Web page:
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Specially-abled youngster from Chhattisgarh weaves Rakhi magic, people applaud effort

Customers flocked in large numbers to purchase beautiful and affordable rakhis made by specially-abled youngsters in Chhhattisgarh

The specially-abled need to become independent and also part of the mainstream and this is what Chhattisgarh’s Mahasamund district has done on the occasion of Raksha Bandhan festival which celebrates the bond between brother and sister. Twenty young men and women with disabilities have made rakhis which are simple yet elegant and exquisite to look at.

The rakhis which are being sold from August 27 onwards are not only aesthetically pleasing but also pocket-friendly. They cost between Rs.5 and 100 have become the preferred popular choice for many in Mahasamund city. Till now they have sold more than 1,500 rakhis. Their confidence and happiness went up by several notches when Bhupesh Baghel, Chief Minister of the State and Prabhat Malik, District Collector of Mahasamund visited them. They were both tied rakhis made by the specially-abled.

Talking to India Narrative, Malik said: “This initiative taken by the Social Welfare Department is really praiseworthy as it definitely boosted the confidence level among these youngsters. The visit of CM to their stall provided them a further fillip.”

The specially-abled were trained by experts to make rakhis

Praising the rakhis, Malik told India Narrative: “Their work is excellent. People visiting the stall appreciated the rakhis and bought them with great enthusiasm as they were beautiful and affordable. It helped to showcase the talent of the specially-abled and showed that their work and talent is second to none.”

These specially-abled with intellectual and physical disability belong to Asha Manovikas Kendra Gharaunda, which is under the Social Welfare Department. They have been working tirelessly at their residential shelter home for the past many weeks to make these rakhis and for this they went through a training session which was conducted by experts. The training included colour identification, intricate knotting, interweaving and thread attachment.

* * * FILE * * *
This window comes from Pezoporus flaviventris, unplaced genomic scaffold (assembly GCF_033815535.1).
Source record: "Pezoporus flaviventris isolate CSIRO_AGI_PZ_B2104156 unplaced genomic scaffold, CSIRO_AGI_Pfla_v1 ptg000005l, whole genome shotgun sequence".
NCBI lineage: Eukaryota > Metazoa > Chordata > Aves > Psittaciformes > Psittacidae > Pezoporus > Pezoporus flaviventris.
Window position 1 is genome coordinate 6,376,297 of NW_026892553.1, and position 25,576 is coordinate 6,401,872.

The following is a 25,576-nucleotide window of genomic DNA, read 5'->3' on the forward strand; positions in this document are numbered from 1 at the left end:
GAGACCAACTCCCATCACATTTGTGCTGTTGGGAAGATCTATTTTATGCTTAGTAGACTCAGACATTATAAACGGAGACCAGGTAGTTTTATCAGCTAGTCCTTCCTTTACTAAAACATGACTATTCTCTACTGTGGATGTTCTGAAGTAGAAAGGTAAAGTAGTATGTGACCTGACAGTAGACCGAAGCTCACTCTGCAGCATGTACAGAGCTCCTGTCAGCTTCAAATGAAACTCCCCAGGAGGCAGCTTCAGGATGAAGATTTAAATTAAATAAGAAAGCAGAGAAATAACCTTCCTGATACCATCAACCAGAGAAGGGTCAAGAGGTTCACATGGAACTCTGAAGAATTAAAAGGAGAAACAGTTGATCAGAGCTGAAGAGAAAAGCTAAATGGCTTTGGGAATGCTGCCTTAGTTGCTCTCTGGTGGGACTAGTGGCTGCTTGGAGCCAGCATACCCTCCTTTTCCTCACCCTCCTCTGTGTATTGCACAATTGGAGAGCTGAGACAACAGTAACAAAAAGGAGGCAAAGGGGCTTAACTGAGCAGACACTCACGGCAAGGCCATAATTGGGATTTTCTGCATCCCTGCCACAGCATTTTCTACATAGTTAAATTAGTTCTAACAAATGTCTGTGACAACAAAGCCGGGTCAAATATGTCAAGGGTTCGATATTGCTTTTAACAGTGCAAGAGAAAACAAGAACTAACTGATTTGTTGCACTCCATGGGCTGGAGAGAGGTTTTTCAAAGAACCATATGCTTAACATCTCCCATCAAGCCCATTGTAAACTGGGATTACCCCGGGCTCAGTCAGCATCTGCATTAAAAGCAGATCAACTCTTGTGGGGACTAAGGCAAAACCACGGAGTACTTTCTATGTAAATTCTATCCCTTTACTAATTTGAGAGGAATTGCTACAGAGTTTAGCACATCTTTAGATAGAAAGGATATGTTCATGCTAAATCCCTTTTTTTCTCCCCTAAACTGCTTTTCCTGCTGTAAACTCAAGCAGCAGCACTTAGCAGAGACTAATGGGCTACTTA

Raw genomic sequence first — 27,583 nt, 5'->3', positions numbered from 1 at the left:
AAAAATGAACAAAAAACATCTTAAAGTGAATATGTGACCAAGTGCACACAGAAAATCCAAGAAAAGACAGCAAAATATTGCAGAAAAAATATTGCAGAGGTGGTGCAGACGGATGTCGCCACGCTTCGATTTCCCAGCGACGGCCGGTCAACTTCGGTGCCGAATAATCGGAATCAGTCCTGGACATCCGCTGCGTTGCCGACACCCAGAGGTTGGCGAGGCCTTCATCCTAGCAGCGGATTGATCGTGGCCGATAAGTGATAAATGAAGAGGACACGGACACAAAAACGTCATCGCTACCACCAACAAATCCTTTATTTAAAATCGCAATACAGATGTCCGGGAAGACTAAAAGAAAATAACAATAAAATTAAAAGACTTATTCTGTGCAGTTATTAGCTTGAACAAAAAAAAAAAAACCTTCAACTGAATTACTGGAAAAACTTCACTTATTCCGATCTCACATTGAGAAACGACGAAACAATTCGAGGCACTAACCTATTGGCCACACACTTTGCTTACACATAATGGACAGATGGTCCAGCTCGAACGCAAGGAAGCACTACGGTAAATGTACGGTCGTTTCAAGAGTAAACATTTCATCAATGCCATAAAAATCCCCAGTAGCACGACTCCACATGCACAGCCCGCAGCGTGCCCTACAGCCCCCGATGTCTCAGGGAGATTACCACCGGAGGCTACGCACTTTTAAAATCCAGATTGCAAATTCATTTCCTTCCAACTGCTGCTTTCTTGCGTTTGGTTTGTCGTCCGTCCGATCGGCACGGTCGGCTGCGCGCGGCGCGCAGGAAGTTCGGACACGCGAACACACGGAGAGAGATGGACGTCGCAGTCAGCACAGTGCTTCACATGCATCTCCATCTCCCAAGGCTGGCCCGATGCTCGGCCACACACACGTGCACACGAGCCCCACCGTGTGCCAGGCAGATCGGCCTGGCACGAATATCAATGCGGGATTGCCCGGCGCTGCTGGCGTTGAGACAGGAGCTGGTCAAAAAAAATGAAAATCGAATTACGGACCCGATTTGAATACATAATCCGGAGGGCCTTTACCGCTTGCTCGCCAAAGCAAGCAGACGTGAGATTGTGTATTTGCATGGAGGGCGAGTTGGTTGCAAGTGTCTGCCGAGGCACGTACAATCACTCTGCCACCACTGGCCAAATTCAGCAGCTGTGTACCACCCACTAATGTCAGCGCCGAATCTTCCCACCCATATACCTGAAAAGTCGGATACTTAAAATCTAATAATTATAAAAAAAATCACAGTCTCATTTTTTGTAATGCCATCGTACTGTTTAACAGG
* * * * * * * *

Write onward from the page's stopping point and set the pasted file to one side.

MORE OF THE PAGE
Apart from rakhis, they also make materials required for pooja, bangles, and candles. According to Usha Sahu, the head of Kendra, this endeavour not only generates modest income but also elevates the spirit of these divyangs, developing a belief in their own capabilities.

The Kendra through multi-faceted training and skill-building exercises like making rakhis among others, instils self-assurance and self-confidence while providing both shelter and training to these children. “We want to make them capable of earning their livelihood to enable them to live with dignity and confidence,” Malik observed.

This project for the divyangs was undertaken under the initiative Gharaunda Scheme, whose objective is to secure lifelong institutional support and services for individuals severely impacted by conditions such as autism, cerebral palsy, mental disabilities, and multiple disabilities. It is dedicated to provide a safe place of care and rehabilitation ensuring the well-being and development of these specially-abled people.